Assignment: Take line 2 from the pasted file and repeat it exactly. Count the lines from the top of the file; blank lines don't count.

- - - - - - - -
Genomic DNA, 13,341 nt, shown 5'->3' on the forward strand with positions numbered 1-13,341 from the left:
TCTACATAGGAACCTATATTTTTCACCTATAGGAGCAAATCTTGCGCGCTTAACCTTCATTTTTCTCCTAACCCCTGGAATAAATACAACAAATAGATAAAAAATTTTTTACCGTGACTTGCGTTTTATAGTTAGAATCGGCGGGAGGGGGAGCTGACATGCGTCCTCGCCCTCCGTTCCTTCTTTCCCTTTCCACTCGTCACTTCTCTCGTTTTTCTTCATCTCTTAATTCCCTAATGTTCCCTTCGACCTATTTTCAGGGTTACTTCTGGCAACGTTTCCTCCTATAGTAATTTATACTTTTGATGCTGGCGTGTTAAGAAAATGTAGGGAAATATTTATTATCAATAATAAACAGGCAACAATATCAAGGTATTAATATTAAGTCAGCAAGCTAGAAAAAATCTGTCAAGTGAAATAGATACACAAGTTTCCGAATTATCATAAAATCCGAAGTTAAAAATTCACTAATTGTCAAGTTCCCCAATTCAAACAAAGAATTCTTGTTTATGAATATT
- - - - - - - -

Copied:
TCTACATAGGAACCTATATTTTTCACCTATAGGAGCAAATCTTGCGCGCTTAACCTTCATTTTTCTCCTAACCCCTGGAATAAATACAACAAATAGATAAAAAATTTTTTACCGTGACTTGCGTTTTATAGTTAGAATCGGCGGGAGGGGGAGCTGACATGCGTCCTCGCCCTCCGTTCCTTCTTTCCCTTTCCACTCGTCACTTCTCTCGTTTTTCTTCATCTCTTAATTCCCTAATGTTCCCTTCGACCTATTTTCAGGGTTACTTCTGGCAACGTTTCCTCCTATAGTAATTTATACTTTTGATGCTGGCGTGTTAAGAAAATGTAGGGAAATATTTATTATCAATAATAAACAGGCAACAATATCAAGGTATTAATATTAAGTCAGCAAGCTAGAAAAAATCTGTCAAGTGAAATAGATACACAAGTTTCCGAATTATCATAAAATCCGAAGTTAAAAATTCACTAATTGTCAAGTTCCCCAATTCAAACAAAGAATTCTTGTTTATGAATATT